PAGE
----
Hundreds of Cormorants

Over 200 Double-crested Cormorants

Over 200 Double-crested Cormorants roost in Kenmore, WA (click images for close-ups).

Last week, a bridge closure necessitated a drive around the north end of Lake Washington. There I discovered over 200 Double-crested Cormorants roosting in trees along the shore. I returned the next afternoon to take photos of them roosting and flying.

Double-crested Cormorant

Double-crested Cormorant about to land

Double-crested Cormorants are common in most of North America, where they live, breed, and fish in fresh or salt water. The double-crest in their name refers to a pair of tufts that appear, one over each eye, during breeding season.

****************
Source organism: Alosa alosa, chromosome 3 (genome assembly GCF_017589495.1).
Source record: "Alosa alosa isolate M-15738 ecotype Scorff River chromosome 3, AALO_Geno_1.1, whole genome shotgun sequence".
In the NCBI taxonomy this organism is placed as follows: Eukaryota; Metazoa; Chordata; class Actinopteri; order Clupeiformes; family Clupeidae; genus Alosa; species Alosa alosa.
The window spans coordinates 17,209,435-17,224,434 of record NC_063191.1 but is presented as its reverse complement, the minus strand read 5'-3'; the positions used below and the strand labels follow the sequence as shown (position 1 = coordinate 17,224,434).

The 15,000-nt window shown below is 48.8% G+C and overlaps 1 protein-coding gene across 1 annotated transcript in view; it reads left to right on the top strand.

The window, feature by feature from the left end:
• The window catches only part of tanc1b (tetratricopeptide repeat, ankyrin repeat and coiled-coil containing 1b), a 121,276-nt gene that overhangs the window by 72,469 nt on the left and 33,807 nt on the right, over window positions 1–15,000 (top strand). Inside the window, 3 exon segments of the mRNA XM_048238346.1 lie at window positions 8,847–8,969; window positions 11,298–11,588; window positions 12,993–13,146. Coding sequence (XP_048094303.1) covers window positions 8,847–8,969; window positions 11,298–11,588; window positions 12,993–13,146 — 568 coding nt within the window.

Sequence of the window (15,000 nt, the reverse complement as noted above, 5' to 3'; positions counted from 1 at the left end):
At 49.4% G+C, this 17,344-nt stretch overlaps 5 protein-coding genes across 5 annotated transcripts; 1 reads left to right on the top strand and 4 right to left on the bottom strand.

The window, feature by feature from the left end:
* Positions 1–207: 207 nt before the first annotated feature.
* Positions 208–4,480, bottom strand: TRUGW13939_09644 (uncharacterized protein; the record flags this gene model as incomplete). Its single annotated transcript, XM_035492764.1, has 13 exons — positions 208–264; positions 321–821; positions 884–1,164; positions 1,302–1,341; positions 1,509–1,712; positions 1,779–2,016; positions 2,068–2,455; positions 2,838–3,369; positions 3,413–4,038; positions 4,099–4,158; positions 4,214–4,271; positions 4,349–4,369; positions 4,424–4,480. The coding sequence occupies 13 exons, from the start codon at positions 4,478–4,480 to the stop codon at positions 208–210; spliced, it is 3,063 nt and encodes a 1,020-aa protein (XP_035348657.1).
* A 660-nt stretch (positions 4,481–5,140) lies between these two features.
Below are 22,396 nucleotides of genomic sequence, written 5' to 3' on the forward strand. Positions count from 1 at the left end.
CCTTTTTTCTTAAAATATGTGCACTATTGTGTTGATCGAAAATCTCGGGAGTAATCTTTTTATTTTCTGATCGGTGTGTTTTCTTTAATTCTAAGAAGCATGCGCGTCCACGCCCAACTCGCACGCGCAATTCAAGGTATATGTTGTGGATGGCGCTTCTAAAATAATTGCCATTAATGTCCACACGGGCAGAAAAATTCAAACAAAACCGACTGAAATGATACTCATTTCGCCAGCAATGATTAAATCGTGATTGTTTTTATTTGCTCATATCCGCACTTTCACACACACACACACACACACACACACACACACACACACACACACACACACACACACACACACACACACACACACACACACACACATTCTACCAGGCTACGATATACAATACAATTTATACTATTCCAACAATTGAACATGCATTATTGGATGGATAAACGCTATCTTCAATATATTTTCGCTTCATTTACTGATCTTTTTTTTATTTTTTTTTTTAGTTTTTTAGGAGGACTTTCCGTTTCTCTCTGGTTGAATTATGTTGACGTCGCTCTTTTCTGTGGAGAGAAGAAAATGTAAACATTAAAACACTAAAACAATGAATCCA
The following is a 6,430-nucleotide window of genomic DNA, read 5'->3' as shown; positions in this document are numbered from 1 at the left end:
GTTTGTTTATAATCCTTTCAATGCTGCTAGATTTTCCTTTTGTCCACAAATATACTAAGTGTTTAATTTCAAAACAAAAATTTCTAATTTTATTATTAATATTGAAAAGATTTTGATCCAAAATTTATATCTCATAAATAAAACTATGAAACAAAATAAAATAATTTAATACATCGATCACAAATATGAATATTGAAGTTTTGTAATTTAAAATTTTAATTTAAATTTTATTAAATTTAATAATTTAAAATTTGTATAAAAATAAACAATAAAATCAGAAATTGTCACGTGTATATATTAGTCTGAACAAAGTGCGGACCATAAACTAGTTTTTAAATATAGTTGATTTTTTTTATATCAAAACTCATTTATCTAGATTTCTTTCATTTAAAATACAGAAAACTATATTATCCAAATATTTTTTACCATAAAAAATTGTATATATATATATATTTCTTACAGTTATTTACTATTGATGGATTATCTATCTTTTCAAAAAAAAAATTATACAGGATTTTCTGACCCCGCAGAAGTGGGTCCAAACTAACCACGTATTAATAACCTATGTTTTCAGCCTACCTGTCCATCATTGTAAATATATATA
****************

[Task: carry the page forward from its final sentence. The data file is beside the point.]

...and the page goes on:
Cormorants like to gather in tall trees during the winter. The rest of the year they spend most of their time at water level. In some parts of the world, they have been used by people to catch fish (a snug collar prevents them from swallowing their catch).

Double-crested Cormorant

A lack of feather oils necessitates periodic drying out.

Because their feathers lack the oil that resists water for most aquatic birds, you’ll often see cormorants resting atop buoys or docks, their wings spread out to dry after diving for fish. Their prehistoric-looking bodies and turquoise-blue eyes make them a rather remarkable sight. I might add, however, that hundreds of fish-eating birds in a small area can definitely produce a less-than-appealing aroma.

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